By Show and Tell
By Bree Davies
By Bree Davies
By Cory Casciato
By Emilie Johnson
By Robin Edwards
By Bree Davis
By Josiah M. Hesse
Until Richard Rodgers and Oscar Hammerstein came along, musical comedies didn't have much of a plot. The stories were simply devices on which to hang songs and dances. But Carousel, Oklahoma! and South Pacific changed the form. In these shows, the songs arose from the action, and serious elements were intertwined with the usual lighthearted numbers. South Pacific, written in 1949, attempts to deal with both racism and war.
It features two love stories occurring on a Polynesian island occupied by U.S. sailors. Only one of these affairs will have a happy ending. The first concerns the unlikely pairing of suave expatriate plantation owner Emile de Becque and bouncy American Navy nurse Nellie Forbush. De Becque fled his native country after killing a bully who was terrorizing his village (you sense some vague symbolic connection to the Nazis here, but it is never spelled out). For five years, until her death, he lived with a Polynesian woman, with whom he had two children. Can Forbush, who characterizes herself as "a little hick," adjust to his way of life? And can she overcome her own racist response to his previous love relationship?
Meanwhile, Joseph Cable, a young lieutenant, has fallen for a beautiful Tonkinese woman. It's a very '50s kind of romance -- pure and perfect because the woman, not understanding English, remains mute, demure and adoring throughout. Still, it's hard to be cynical when you listen to Cable serenading her with the glorious melody of "Younger Than Springtime."
The coupling of a white American with an exotic Asian hardly seems controversial now, let alone the coupling of a white American with someone who once loved an exotic Asian. But the writers' stand on interracial marriage and racism in general was courageous for its time, and Cable's angry, brokenhearted lament that "You've got to be taught/To hate and fear" still has power.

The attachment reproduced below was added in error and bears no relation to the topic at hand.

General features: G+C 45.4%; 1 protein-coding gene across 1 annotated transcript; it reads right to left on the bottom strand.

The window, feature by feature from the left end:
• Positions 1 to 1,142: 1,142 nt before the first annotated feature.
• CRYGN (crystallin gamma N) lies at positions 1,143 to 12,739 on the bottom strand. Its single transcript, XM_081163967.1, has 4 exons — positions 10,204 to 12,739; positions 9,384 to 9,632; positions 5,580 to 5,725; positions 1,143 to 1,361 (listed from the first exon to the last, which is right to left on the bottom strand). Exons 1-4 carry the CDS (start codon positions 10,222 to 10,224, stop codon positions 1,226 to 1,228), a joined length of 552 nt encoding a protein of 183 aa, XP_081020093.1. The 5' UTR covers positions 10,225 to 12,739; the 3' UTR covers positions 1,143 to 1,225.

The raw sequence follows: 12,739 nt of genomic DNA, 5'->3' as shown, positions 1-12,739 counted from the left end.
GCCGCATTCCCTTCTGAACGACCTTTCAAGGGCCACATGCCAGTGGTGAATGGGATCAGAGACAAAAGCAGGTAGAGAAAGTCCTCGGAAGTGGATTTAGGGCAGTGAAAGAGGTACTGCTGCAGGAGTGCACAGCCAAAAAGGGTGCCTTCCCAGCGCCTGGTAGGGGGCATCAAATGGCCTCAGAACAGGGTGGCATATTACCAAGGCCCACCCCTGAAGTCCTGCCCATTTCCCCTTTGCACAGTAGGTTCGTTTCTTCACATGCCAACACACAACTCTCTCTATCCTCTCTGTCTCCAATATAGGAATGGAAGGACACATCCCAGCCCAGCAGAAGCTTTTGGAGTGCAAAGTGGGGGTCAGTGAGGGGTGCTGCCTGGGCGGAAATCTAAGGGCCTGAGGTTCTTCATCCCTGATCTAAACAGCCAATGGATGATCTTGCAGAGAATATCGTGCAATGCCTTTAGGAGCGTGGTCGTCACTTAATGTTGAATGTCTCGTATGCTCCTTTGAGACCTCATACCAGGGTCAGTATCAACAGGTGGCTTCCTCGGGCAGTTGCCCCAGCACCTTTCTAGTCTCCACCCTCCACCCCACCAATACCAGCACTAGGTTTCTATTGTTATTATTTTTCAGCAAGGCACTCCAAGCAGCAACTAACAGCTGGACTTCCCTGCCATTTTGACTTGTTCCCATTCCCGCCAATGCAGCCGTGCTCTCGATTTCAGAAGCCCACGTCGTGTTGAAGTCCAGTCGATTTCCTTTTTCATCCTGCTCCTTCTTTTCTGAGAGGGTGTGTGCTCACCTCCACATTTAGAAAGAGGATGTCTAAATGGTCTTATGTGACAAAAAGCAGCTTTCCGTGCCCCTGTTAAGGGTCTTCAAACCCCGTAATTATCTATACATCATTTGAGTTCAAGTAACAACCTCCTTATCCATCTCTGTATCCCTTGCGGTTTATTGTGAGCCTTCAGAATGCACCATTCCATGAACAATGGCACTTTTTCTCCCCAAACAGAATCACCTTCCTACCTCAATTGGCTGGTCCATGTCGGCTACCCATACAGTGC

The war scenes aren't particularly convincing, but the horny, capering sailors do have their comic moments.
If South Pacific is to succeed these days, the focus can't be on plot; it should be on the lushness and sensuality of the piece, and the sailors' reaction to the unfamiliar culture and environment they're in. Obviously, the music has to soar. But -- and I'm not sure exactly why -- at the Playhouse, it doesn't. The accompaniment feels plodding, and though every now and then someone sings a phrase that's heart-meltingly sweet, the clarity of the sound is never sustained for the entire length of a song. Perhaps the sound system is off. Perhaps the singers haven't rehearsed enough.
As for the visual elements, there's been far too little attention paid to detail. The props and scenery are uninspired, the costumes wrinkled and ill-fitting, the choreography flat-footed. All of the performances are serviceable, but none are moving. Thaddeus Valdez's de Becque is a little stiff; Beth Beyer's perky Forbush has some charming moments, particularly during "Honey Bun." Neither actor seems to have given much thought to their character's inner life, and it's hard to believe these two people love each other.
All evening long, I kept remembering director Bill McHale's terrific Fiddler on the Roof last year, and wondering what happened.